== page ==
The Vikings and the Minnesota Sports Facilities Authority have jointly selected HKS to design the team’s new $975M stadium, according to Vikings VP/Public Affiars & Stadium Development Lester Bagley. The two groups announced the decision at the authority’s meeting Friday morning. Dallas-based HKS was the architect for both Cowboys Stadium and Lucas Oil Stadium. In the Twin Cities, the firm’s creativity, expertise and “great work” on the two NFL facilities were determining factors in its selection, Bagley said. “This is one of the most important decisions we will make in the whole process,” he said. HKS won the job over HNTB, Populous, AECOM and EwingCole. The selection of HKS was not a total surprise to industry insiders, considering Populous designed new stadiums for the Twins and the Univ. of Minnesota over the past five to seven years. HKS previously consulted on a Vikings stadium project. HKS in '09 completed the “Metrodome Next” study for the Metropolitan Sports Facilities Commission, the dome’s owner. The $954M project died in legislative session the following year. HKS will spend the next six to nine months in design and should have complete images to share publicly by February, said Mark Williams, a principal at the firm. HKS will have 15 architects working on the project from its Dallas office, led by design principal Bryan Trubey, John Hutchings, principal-in-charge and project manager Kevin Taylor. Williams will be be involved in facilities programming and design.
RETRACTABLE FEATURE COMING: The new stadium, to be built on the site of the Metrodome, will include a retractable feature. The Vikings have been discussing internally the possibility of the stadium including a retractable roof or movable walls in the end zones, but to this point no decision has been made. HKS designed both elements at Cowboys Stadium and Lucas Oil Stadium. Construction is expected to begin in late '13 with the stadium set to open for the '16 season. The Vikings and the authority will soon being the process of selecting a general contractor. Mortenson, a Twin Cities firm, is considered the front-runner after building both Target Field and TCF Bank Stadium.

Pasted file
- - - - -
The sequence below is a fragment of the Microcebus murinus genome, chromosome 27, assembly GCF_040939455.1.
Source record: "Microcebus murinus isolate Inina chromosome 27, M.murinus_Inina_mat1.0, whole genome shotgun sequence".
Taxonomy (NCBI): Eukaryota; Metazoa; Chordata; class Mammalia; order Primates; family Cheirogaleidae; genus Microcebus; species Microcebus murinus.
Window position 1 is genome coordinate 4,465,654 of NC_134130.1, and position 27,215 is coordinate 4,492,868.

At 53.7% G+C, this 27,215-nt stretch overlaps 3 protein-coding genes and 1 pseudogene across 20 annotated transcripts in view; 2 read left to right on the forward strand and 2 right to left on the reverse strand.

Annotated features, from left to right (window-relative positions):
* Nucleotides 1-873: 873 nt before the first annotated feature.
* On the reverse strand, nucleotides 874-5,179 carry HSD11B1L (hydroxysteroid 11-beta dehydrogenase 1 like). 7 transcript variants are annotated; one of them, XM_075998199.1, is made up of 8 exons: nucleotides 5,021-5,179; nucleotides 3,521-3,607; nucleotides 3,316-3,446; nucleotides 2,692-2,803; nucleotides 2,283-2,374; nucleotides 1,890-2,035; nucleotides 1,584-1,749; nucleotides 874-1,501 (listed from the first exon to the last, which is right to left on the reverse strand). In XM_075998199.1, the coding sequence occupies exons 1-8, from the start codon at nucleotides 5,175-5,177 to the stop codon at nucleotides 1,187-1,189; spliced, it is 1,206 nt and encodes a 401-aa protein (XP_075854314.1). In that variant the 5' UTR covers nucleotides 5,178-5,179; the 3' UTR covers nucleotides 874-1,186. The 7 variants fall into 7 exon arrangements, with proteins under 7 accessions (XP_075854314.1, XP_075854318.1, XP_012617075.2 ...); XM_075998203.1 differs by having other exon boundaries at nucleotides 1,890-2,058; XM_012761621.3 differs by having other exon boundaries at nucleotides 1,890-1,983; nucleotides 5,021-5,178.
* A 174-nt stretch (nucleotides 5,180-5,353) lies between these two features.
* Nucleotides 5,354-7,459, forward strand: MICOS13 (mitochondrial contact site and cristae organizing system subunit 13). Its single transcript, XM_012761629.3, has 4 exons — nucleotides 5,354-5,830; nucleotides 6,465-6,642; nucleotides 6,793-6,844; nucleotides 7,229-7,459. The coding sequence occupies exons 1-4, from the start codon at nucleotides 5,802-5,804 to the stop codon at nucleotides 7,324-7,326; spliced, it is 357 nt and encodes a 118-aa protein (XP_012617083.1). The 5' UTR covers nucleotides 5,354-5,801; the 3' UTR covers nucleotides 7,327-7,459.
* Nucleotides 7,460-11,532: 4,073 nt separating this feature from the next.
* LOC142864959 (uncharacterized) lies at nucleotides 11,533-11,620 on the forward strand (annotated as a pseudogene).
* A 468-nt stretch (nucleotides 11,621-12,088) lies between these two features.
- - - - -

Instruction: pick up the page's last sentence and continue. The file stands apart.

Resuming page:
New Balance may “build an outdoor track atop its new corporate home, a rectangular structure that’s part of a $500 million real estate development on 14 acres” in Brighton, Mass., according to Greg Turner of the BOSTON HERALD. The rooftop track “would be for employee use only,” and the employee “perk would be in addition to the 200-meter, hydraulic-banked track inside a large sports center that New Balance would build on Guest Street and make available for public use.” New Balance Real Estate Dir Ty Hanlan said the sports facility would have a “full floor devoted to track and field events, where we will be able to host NCAA events -- even Olympic trials,” with seating for 4,000 spectators. The building also would have “a 1,000-seat hockey rink, health club-related space and medical offices.” New Balance is “on track to start construction next spring and fully build out the 14-acre development by 2017” (BOSTON HERALD, 9/28).